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Vlogbrothers say they turned down YouTube Red, remain skeptical of service
Hank Green reveals they turned down the opportunity.
In a 17-minute-long vlog on his channel, Hank Green revealed that the Vlogbrothers had been approached to produce content for YouTube Red, the new ad-free subscription model that will also showcase exclusive content from established YouTubers. They opted out.
“We have so far said no,” said Green in his vlog. “We do feel a little weird. We feel weird about having content that people would have to pay for. I certainly don’t hold it against creators who are doing this.”
He continued: “I’m a little bit sit back and wait and see on anything big, new things happening on YouTube,” Green continued. “Systems are designed by the platform, but they are also designed by the users. Users kind of decide how these things get used, whether they get used, and how they’re going to feel about it.”
Green’s thoughts on the new subscription service join among many other YouTubers who’ve started to weigh in on the new initiative. In order to continue generating ad revenue on the platform, YouTube partners had to agree to a new payment system that includes them in the subscription service and receives a cut of payments based on watch time. In addition, some creators will be part of the Originals Program, with those contracts and deals undisclosed.
A Vlogbrother project for YouTube Red isn’t completely off the table, said Green, but for now they don’t have a new show in mind that would require outside funding, and they want to keep all their current programs free on the platform. Green’s Crash Course series was part of a previous Creators funding program that pumped money into the YouTube economy to create new programming.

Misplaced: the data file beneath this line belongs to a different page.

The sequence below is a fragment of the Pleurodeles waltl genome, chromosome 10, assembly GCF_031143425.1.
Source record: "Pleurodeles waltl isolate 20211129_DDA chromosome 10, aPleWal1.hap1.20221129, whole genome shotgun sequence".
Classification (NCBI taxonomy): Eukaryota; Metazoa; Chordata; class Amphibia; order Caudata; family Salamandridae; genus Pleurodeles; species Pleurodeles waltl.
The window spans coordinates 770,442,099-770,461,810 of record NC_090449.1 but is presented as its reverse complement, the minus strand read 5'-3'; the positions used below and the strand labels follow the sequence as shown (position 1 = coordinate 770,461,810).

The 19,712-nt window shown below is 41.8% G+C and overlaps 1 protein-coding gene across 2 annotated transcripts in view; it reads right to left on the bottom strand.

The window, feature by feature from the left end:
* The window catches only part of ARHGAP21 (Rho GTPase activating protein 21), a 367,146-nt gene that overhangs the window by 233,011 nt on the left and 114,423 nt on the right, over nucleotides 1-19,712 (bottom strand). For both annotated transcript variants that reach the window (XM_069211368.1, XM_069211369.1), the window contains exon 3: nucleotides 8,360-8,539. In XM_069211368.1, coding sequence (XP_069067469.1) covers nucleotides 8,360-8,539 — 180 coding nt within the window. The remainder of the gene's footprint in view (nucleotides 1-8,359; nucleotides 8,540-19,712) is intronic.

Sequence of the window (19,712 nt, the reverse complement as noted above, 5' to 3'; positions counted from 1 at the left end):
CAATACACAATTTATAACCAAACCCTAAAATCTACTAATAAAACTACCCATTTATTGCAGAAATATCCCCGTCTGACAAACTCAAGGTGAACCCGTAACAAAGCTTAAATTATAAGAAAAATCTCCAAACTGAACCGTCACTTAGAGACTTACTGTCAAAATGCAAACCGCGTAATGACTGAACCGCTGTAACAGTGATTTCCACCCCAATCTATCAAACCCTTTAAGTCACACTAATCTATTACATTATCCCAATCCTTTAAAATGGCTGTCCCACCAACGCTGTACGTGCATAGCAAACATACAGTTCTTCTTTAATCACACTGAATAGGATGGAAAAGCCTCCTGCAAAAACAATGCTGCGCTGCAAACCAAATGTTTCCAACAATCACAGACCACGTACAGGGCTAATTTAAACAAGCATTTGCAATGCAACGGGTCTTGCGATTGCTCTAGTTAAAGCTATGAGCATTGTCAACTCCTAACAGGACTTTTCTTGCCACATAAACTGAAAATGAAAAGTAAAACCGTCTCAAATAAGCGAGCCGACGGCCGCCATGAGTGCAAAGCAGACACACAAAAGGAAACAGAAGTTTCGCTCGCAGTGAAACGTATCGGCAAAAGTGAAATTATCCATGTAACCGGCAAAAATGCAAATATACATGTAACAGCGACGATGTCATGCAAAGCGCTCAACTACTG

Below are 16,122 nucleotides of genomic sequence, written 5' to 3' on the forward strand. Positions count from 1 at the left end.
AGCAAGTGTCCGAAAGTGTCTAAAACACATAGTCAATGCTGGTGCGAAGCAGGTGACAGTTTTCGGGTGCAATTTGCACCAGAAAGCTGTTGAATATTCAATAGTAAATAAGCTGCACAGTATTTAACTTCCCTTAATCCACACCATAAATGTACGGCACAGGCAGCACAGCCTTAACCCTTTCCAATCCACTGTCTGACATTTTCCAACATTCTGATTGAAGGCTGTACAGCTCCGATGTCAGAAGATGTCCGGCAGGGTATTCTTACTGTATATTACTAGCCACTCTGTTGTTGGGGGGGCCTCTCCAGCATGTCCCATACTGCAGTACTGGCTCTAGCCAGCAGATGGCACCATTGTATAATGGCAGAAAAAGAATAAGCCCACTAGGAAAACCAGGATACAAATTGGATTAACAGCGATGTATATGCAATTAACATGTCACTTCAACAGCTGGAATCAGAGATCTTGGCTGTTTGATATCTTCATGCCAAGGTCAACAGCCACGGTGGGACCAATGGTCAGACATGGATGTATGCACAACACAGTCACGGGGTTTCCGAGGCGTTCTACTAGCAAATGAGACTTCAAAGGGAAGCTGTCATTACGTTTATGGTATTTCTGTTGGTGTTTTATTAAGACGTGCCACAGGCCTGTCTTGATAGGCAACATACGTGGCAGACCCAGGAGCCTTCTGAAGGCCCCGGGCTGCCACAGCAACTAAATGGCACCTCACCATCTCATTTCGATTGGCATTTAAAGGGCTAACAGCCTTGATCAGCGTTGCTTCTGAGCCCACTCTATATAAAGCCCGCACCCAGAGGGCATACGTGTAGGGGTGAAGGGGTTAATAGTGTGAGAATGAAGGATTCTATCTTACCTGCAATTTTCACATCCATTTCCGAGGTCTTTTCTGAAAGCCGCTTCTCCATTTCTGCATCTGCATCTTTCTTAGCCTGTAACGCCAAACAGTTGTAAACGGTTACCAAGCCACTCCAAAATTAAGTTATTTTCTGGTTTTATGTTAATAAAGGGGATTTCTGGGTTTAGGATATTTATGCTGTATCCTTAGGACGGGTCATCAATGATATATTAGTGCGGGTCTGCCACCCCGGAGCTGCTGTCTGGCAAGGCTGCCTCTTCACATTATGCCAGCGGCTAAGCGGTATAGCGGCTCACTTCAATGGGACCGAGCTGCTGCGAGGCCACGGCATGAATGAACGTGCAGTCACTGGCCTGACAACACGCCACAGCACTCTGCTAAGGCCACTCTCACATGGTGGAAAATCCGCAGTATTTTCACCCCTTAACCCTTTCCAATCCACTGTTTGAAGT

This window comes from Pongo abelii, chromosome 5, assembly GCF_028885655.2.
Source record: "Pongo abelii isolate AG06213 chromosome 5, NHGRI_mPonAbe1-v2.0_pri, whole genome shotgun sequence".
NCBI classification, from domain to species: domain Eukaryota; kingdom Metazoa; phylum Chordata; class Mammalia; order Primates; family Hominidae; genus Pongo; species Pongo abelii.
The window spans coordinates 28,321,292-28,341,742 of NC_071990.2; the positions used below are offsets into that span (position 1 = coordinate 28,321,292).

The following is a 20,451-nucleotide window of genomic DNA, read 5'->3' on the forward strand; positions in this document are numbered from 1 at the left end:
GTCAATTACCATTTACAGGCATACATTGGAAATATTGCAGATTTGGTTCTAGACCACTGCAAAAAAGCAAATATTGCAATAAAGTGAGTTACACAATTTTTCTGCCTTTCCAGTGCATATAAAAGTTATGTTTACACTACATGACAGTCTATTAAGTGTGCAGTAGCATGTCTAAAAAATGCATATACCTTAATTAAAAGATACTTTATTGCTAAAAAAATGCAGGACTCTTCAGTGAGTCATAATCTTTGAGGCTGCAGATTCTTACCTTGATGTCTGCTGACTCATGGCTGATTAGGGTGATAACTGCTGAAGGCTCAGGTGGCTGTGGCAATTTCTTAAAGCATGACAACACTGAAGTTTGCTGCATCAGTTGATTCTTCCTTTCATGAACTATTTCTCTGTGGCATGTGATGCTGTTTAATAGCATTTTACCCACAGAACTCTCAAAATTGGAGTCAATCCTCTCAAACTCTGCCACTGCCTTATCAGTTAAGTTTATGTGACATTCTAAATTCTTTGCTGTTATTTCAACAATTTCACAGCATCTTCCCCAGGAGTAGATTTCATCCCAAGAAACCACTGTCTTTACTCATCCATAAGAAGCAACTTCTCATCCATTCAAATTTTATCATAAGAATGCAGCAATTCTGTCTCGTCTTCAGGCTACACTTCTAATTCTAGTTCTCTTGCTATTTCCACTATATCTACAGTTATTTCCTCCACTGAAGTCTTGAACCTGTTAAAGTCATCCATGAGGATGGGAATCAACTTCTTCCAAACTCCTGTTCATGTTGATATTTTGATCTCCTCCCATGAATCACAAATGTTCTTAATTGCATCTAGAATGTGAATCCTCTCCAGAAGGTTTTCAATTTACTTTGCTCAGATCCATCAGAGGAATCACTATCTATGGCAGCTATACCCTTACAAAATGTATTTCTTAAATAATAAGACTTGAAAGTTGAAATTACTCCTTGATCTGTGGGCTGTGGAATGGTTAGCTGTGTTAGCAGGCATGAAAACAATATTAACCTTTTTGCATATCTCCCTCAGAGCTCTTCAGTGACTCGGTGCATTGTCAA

Green also wrote some thoughts about the platform and how it will impact creators on his Medium blog.
Let’s take a hypothetical YouTube power user. This person watches two hours of YouTube every day, roughly 400 videos per month. They’re diligent about not skipping ads and haven’t installed any ad blocking software. At a fairly standard ad rate of $2 per thousand views this optimal, ad-viewing person will generate around 80 cents of revenue for YouTube creators per month. Another 70 cents, roughly, are going to YouTube.
As I have said before, ads are a kinda shitty model.
Green also points out that for fans who want to support individual artists, their dollar will go further supporting them on platforms like Patreon, or buy purchasing merchandise, than by using YouTube Red. Regardless of the Vlogbrothers’ participation in the Originals programming, Green said he’s going to be a YouTube Red subscriber himself.
Overall, Green is invested in YouTube’s changing state and seeing what happens.
“To me, YouTube isn’t about free content,” he explained. “It’s about a place you can create content, and also have a path to being a professional creator of that content. And that is not like any other platform out there. That’s an amazing, wonderful thing about YouTube that I’m extremely grateful for. To me this is a logical step for YouTube, to create other ways for creators to fund their content, to create other ways for viewers to pay for it. Not just through their eyeballs and brains being affected by messages from people who pay.”
Screengrab via hankschannel /YouTube.
A former YouTube reporter for the Daily Dot, Rae Votta has more than a decade of experience in the digital and entertainment industries. Her work has appeared on AOL, Huffington Post, Out Magazine, Logo, VH1, Current TV, Billboard, and NYMag. She joined Netflix in 2016.